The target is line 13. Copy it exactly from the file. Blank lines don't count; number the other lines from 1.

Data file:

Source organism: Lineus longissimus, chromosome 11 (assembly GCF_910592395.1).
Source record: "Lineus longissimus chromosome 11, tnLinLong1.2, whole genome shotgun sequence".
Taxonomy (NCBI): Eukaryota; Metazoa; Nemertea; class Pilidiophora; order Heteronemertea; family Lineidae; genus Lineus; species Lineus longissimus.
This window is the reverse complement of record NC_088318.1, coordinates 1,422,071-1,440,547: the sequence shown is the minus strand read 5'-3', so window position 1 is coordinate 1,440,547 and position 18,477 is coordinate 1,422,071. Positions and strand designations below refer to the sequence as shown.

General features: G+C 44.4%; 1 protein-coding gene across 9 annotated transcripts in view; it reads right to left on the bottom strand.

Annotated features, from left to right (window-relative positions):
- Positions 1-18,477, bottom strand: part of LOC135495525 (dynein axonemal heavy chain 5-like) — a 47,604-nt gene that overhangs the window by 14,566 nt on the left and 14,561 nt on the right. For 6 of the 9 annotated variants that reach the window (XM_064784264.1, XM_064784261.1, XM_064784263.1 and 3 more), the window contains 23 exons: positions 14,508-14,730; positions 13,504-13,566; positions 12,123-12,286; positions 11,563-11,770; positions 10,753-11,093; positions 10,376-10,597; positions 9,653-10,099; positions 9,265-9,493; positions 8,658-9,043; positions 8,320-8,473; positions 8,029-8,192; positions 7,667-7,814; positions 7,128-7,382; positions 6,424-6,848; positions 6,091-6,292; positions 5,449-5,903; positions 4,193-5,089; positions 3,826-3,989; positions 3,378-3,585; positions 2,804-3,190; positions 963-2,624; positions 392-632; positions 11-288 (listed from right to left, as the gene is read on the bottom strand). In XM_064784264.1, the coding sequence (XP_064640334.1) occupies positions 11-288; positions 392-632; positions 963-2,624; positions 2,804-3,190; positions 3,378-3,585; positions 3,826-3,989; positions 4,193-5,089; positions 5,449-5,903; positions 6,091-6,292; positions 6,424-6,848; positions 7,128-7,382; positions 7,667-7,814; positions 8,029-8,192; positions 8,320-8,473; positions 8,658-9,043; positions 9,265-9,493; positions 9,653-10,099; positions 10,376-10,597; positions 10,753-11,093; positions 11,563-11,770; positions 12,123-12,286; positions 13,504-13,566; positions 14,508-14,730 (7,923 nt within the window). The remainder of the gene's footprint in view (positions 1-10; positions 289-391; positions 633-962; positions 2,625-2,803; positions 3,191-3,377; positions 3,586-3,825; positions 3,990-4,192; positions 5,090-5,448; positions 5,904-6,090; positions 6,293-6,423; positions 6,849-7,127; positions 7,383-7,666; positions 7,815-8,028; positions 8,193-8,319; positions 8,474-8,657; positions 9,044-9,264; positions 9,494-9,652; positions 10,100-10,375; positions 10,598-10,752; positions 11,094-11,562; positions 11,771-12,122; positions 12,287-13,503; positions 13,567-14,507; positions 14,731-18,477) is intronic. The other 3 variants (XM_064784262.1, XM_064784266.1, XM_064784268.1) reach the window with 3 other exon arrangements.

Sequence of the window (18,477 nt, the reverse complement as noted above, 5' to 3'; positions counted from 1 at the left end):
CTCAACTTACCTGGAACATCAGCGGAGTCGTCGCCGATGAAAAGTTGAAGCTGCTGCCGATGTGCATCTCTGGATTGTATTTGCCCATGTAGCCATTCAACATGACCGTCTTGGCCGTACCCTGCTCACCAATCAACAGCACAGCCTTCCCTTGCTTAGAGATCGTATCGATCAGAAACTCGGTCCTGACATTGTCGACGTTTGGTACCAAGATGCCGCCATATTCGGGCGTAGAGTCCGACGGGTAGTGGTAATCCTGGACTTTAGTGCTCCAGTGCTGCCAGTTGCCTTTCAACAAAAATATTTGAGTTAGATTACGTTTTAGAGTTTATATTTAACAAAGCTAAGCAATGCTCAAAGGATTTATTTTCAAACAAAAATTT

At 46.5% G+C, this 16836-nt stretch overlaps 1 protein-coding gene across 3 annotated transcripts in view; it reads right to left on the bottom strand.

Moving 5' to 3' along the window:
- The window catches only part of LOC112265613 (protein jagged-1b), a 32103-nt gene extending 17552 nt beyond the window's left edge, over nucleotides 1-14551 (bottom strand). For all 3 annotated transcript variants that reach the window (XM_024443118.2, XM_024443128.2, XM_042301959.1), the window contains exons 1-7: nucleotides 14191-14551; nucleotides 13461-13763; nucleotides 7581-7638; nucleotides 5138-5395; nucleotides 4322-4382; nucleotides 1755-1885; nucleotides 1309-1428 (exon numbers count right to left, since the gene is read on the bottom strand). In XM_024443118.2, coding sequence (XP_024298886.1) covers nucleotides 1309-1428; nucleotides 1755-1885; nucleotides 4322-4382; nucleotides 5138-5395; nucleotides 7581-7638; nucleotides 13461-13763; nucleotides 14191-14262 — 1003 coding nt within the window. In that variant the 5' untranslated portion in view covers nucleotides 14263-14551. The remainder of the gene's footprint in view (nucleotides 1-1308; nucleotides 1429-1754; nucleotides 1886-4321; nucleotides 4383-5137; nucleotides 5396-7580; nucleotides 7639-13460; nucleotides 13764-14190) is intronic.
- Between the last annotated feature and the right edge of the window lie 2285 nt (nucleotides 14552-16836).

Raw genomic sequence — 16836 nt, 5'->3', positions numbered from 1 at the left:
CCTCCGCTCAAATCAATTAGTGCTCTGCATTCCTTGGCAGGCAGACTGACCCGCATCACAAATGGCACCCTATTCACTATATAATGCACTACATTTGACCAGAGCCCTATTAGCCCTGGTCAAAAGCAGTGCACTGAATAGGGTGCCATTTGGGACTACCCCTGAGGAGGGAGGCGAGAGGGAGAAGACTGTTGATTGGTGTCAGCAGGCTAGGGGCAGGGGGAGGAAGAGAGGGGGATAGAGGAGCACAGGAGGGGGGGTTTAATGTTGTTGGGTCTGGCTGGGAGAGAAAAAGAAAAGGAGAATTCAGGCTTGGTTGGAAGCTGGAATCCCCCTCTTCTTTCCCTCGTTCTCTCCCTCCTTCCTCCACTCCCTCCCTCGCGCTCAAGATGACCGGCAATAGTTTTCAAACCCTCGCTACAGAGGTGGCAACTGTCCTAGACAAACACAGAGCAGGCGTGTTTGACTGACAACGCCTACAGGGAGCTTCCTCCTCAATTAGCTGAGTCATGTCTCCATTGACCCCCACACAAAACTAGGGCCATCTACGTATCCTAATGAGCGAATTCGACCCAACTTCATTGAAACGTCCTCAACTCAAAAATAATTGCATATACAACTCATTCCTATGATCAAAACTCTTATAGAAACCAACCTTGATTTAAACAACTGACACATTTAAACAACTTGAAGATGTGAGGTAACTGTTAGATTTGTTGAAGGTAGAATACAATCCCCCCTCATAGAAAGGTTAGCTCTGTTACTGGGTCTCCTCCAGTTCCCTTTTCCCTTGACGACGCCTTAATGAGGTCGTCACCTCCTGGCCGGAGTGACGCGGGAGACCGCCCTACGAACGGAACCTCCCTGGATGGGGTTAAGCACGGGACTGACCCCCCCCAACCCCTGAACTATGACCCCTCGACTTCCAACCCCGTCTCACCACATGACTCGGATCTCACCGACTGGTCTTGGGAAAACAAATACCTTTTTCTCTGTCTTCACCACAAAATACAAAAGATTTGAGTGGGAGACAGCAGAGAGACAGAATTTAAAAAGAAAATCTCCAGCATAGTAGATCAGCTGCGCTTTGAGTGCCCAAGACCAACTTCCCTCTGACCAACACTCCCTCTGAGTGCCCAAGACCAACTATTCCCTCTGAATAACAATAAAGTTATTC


- Between the last annotated feature and the right edge of the window lie 2285 nt (nucleotides 14552-16836).